When it comes to thermostat temperature settings, people fall into one of two overarching categories: those who set the thermostat at one temperature and leave it there and those who don’t. From there, each side usually has a number of often logical and/or emotional reasons why theirs is the ideal thermostat temperature. And so, the battle of the thermostat begins. To help encourage home peace, we’re going to take a look at what some of the experts have to say about recommended thermostat settings. The information might not end the thermostat skirmishes in your home, but at least you’ll be armed with accurate information about thermostat temperature settings. Figuring out the ideal home temperature often started with trying to answer this overarching question: What temperature should my house be?
This answer to this question basically depends, in large part, on your seasonal needs. What works in the summer needs tweaking for a climate where winter brings serious snow and cold weather. Energy authorities offer recommended thermostat settings based on the seasons.
For summer, the ideal thermostat temperature is 78 degrees Fahrenheit. Energy.gov suggests setting the air conditioning thermostat to 78 when you are home and raising it or turning it off entirely when you are away. Why cool an empty house? Programmable thermostats can help make this monitoring easy and human error-free. Program them once and walk away! The thermostat can be set to start cooling your home shortly before you arrive so it’s the ideal home temperature when you walk in the door. Whatever temperature you and your partner decide is the ideal home temperature, do not try to cool your home faster by setting your thermostat at a colder setting than normal when you turn on your air conditioner. Energy.gov says this strategy does not, in fact, cool a home any faster and ultimately can lower the temperature too much and therefore create an unnecessary expense.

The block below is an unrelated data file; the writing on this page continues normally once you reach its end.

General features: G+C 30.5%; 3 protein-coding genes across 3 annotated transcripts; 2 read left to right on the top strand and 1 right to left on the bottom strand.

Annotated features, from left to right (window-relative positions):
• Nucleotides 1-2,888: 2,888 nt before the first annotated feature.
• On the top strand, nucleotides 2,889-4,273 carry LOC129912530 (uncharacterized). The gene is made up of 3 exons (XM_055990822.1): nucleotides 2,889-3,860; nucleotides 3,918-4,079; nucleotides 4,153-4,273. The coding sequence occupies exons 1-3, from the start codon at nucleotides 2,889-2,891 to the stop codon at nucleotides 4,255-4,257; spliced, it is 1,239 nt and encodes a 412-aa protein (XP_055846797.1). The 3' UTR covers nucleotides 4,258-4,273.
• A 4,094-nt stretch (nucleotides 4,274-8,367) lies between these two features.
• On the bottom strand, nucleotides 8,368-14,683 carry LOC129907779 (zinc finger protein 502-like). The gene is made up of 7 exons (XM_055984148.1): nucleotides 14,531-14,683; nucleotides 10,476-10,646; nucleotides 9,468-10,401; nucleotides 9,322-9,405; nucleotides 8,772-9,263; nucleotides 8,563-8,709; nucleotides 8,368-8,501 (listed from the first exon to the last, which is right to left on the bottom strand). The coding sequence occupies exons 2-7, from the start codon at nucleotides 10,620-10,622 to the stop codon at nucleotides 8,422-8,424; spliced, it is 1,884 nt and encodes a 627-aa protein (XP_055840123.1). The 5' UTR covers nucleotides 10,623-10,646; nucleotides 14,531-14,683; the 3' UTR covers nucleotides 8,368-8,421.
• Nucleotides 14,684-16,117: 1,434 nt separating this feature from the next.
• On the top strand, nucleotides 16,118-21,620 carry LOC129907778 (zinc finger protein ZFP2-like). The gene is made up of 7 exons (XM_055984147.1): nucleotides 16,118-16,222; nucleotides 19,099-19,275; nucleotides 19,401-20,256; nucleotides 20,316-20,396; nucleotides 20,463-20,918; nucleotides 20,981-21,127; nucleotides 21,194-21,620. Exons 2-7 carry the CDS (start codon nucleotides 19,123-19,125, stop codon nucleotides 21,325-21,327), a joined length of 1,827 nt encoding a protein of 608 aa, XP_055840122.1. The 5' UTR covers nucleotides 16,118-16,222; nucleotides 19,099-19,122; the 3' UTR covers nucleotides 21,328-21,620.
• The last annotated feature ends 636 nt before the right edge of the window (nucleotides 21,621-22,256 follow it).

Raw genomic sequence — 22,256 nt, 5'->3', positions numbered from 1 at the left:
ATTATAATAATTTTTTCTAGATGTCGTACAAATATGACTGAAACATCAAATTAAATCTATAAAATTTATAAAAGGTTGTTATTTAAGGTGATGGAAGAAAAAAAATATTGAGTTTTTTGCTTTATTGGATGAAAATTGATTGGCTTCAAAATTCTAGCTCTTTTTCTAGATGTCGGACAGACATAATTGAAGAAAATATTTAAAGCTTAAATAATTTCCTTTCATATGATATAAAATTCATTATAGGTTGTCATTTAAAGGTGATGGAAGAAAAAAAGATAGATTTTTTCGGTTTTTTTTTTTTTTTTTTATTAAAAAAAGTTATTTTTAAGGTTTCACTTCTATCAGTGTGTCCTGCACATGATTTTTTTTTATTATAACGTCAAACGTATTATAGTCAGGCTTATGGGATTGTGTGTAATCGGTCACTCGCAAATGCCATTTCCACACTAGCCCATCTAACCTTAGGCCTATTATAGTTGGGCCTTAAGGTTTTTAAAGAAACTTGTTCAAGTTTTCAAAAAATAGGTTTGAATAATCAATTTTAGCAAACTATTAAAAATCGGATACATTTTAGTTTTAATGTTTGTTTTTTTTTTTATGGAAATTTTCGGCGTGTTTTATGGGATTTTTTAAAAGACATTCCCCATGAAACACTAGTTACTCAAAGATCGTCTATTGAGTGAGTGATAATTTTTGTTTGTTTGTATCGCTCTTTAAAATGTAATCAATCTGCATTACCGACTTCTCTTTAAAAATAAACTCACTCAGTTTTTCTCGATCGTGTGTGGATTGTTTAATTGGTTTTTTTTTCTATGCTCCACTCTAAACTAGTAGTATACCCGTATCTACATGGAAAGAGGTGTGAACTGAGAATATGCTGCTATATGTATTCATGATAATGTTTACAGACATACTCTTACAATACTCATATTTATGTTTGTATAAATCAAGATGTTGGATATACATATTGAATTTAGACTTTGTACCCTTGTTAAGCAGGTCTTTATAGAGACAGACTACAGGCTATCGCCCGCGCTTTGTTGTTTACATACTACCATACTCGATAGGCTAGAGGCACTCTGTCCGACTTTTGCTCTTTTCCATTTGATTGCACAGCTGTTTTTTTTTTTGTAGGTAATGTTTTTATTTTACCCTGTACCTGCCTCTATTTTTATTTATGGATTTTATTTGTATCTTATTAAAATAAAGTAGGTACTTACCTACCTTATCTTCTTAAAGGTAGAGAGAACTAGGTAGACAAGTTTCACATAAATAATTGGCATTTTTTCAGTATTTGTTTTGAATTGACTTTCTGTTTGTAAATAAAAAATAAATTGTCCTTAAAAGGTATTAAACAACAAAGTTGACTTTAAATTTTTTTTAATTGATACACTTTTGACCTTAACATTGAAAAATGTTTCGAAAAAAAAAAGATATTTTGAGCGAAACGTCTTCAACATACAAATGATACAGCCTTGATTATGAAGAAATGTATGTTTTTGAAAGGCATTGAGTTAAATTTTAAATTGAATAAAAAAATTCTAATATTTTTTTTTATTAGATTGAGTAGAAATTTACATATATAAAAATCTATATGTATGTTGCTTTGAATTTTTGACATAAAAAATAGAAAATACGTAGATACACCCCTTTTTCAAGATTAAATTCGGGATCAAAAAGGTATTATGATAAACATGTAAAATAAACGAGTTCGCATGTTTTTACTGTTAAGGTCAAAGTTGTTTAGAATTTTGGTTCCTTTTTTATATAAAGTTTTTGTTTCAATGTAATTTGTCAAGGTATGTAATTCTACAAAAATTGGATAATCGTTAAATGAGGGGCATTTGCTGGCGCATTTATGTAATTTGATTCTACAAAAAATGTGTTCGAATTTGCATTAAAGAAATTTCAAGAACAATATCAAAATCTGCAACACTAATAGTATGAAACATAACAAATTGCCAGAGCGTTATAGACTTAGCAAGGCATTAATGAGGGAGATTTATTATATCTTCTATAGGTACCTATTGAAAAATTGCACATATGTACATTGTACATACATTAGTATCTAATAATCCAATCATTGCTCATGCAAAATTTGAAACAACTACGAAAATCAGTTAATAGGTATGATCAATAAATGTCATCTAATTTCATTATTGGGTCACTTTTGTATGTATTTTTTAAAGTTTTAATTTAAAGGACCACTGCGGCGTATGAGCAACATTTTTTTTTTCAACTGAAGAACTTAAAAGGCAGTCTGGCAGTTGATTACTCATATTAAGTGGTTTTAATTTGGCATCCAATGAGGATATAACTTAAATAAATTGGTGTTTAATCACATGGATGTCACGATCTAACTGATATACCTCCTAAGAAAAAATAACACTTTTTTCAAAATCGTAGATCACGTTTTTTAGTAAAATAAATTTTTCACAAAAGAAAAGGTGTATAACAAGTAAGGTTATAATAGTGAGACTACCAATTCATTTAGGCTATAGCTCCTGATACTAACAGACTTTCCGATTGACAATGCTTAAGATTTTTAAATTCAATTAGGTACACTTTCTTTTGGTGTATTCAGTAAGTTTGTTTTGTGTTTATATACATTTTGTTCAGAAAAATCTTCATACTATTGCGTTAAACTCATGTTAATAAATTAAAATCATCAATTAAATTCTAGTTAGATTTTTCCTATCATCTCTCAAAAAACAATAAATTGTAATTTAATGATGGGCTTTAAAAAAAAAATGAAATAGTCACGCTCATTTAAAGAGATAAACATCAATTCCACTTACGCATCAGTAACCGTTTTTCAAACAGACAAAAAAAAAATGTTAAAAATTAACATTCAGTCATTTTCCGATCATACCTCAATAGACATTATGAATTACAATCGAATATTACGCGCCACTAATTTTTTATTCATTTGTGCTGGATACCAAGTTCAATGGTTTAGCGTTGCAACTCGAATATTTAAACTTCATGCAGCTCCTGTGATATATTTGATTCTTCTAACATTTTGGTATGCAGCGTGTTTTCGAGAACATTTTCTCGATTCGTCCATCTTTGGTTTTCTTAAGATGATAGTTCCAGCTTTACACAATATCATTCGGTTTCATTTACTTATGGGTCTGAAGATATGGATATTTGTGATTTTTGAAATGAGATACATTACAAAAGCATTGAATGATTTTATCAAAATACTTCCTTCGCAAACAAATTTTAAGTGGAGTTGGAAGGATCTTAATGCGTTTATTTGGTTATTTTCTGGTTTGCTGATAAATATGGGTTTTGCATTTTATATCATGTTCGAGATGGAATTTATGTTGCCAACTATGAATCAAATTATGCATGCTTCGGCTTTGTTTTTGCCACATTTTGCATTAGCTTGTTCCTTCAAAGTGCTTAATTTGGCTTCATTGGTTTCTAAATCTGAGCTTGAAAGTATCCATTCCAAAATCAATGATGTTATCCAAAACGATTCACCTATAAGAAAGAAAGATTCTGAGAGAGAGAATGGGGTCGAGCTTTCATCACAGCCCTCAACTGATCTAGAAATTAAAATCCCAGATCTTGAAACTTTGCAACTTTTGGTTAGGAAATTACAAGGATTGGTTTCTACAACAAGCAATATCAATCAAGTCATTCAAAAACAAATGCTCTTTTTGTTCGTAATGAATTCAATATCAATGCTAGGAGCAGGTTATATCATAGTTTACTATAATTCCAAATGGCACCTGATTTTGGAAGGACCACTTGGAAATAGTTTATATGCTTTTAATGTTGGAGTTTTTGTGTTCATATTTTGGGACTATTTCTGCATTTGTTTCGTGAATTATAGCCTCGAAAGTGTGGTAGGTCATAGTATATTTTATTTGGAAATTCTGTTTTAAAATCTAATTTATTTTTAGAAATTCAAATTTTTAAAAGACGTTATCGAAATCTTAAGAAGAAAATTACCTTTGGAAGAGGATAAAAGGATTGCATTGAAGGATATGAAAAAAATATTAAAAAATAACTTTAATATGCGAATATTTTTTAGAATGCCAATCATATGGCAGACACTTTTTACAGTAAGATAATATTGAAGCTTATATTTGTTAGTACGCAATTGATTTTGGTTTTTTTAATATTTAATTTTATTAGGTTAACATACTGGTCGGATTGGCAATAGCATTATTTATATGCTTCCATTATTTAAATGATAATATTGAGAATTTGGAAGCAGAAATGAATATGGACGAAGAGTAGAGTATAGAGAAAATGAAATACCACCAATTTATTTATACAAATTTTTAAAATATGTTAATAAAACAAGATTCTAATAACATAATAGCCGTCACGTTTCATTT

For winter, experts say the ideal thermostat temperature is 68 degrees Fahrenheit when you’re at home. Energy.gov suggests setting the thermostat at home while you’re awake and lowering it while you’re asleep or away. Lowering your thermostat 10-15 degrees for eight hours can reduce your heating bill by 5-15%. That’s a potential savings of as much as 1% for each degree if the period of the setback is at least eight hours. The Consumer Energy Center says that for each degree you lower your heat in the 60- to 70-degree range, you can save up to 5% on heating costs. In addition to echoing Energy.gov’s 68 degrees as the ideal thermostat setting, the non-profit suggests layering clothing as a way to stay warm in the cooler house temperature.
One added benefit of maintaining the ideal home temperature? You might sleep better. When you sleep, the set point for your body temperature drops, WebMD says. If it’s too cold or too hot, it throws off your internal temperature, which in turn can make your sleep more fitful. The ideal home temperature for sleeping is generally between 65 and 72 degrees Fahrenheit, with this caveat: Everyone’s body temperature is different and therefore what he or she requires for comfort during the day might change at night. If you live with someone who loves to sleep in Arctic-like temperatures or someone who likes to feel as if she is in the Tropics, well, that’s one thermostat debate we can’t help you win. You’ve learned all about recommended thermostat settings. Get the details on saving energy on lighting, laundry, and showers, too.
If you haven’t put a lot of thought into how you control the temperature in your home, perhaps now is the time to look at the benefits of a smart thermostat. You might be doing just fine with a “regular” wall unit, but you might be able to cross one thing off your daily to-do